An associated challenge is to support the true missions of FORCEnet. NETWARCOM has developed the first detailed concept of operations for FORCEnet, the admiral says. SPAWAR is using that document to align and link the technical compliance of programs with their ability to actually perform the mission. “That is where the rubber really meets the road,” Adm. Slaght emphasizes. “We will be able to take missions such as time-critical strike and be able to start to measure how all of the programs are able to support that, identify where the gaps are, determine where we need to accelerate a certain capability and ensure that we are able to fill that gap as quickly as possible.”
Ultimately, that will lead to an evolving definition of FORCEnet. Naval command and control (C2) may be one of the early recipients of a new definition. Adm. Slaght offers that the Navy needs to return to the fundamentals and basics of C2 to overcome the complexity that has permeated it with the addition of various new technologies and systems.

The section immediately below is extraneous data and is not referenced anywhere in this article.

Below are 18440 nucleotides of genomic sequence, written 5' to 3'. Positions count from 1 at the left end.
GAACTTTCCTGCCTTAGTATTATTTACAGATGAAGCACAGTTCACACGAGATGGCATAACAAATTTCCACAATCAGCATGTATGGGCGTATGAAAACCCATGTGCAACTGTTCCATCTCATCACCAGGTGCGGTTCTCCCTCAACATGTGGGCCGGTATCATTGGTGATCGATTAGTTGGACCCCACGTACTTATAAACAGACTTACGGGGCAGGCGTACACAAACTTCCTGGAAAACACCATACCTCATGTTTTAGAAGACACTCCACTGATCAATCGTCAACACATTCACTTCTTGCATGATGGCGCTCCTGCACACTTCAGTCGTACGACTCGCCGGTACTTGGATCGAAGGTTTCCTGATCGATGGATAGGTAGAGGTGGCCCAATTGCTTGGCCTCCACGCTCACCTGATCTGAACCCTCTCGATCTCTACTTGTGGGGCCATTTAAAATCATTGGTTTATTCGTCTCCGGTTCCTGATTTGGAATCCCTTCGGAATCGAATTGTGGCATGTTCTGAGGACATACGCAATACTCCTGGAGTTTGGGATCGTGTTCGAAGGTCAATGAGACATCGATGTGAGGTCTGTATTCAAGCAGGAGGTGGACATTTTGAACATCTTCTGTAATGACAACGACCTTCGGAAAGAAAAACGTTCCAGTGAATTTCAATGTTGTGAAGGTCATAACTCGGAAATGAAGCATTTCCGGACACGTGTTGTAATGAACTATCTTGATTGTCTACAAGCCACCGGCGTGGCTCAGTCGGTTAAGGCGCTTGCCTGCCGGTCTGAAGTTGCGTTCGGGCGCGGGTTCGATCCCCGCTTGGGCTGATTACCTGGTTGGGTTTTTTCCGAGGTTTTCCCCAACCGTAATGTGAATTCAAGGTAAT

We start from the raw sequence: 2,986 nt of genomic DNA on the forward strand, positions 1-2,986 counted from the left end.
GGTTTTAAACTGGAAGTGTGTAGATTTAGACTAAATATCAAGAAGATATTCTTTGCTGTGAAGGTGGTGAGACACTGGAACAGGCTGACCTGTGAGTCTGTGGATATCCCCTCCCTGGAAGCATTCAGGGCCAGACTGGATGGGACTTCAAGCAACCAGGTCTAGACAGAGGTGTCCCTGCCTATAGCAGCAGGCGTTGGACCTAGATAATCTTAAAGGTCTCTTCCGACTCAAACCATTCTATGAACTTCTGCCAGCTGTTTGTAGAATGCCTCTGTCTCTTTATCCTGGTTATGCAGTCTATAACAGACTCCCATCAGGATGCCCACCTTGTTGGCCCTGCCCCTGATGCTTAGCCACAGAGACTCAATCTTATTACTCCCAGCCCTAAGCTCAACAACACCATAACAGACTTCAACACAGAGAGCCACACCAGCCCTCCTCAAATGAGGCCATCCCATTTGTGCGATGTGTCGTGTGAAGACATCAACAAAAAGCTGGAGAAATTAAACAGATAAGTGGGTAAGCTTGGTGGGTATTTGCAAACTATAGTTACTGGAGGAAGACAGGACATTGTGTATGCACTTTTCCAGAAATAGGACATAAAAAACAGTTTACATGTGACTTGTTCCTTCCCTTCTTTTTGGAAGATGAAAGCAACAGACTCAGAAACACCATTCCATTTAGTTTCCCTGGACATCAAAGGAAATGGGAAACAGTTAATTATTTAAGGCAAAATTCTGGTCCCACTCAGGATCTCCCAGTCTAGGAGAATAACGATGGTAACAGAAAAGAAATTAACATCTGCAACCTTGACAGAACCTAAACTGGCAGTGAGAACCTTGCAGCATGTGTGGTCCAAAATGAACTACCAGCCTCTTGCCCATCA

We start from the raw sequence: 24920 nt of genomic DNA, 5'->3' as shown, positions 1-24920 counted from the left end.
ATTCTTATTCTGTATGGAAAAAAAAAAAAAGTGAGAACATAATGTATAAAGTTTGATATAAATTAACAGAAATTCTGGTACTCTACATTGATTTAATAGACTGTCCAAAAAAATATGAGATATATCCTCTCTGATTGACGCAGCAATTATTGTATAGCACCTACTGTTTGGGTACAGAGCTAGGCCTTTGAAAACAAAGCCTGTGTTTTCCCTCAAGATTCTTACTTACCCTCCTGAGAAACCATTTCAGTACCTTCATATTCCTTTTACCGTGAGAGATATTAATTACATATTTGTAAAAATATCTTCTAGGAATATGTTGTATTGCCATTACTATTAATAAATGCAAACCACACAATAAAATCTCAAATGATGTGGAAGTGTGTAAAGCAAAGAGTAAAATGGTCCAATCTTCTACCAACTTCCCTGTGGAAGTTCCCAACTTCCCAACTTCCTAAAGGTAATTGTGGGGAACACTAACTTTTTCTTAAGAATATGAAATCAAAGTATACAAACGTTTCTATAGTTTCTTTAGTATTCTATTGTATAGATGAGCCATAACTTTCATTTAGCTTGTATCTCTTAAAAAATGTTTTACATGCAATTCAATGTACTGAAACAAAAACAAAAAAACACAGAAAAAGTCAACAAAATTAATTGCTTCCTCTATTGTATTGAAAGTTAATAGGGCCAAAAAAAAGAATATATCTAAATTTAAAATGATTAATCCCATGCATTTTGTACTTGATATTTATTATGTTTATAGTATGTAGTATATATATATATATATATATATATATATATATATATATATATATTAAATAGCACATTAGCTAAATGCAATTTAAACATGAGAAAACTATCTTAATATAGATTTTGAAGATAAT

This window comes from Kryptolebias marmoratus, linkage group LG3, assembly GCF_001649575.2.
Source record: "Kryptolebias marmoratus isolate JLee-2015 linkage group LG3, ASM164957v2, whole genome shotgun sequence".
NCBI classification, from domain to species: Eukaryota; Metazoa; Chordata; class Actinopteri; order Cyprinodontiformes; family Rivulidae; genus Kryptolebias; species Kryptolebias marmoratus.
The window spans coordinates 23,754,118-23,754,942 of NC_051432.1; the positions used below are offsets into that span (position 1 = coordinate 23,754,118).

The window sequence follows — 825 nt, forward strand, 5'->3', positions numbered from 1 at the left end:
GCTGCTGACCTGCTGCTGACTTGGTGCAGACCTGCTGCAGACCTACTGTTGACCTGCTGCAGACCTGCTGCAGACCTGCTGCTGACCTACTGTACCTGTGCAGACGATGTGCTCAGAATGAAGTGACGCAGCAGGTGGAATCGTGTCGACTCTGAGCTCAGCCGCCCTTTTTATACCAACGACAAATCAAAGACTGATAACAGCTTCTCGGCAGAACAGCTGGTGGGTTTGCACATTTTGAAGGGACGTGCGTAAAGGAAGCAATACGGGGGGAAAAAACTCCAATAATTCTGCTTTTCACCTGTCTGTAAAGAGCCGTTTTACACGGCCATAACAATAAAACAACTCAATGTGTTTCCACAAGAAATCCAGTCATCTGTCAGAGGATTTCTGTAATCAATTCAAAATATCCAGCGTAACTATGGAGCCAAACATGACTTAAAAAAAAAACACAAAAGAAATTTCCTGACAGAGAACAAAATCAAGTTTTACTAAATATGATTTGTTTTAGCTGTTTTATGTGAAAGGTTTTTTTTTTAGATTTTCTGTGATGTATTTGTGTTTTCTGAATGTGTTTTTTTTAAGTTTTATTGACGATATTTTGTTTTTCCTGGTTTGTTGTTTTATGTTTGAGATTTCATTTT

A more difficult task—but one that may be even more important—is to identify overlaps. The plethora of stovepipe programs developed in the past is straining resources as these legacy systems are connected to the network. Adm. Slaght questions whether this many systems are needed to perform a particular mission in the future.
For example, mission planning within time-critical strike efforts may involve as many as 80 systems—and that is within just the Navy. About 70 percent of those systems are or will be technically compliant with FORCEnet. The admiral offers that the next step will be to determine the best mix of those systems for the user. Not only is it probably not necessary to use all of those systems, but also this determination may help the CNO in his efforts to recapitalize the Navy, Adm. Slaght points out.
Foremost among the lessons learned in the two recent Southwest Asia wars is that network-centric capabilities must be deployed as rapidly as possible, the admiral says. Calling it “the number-one frustration that the CNO has faced throughout his career,” Adm. Slaght states that the acquisition world must respond better in a faster and more flexible manner. “Fighting the global war on terrorism has put the extraordinary exclamation point at the end of that,” he declares.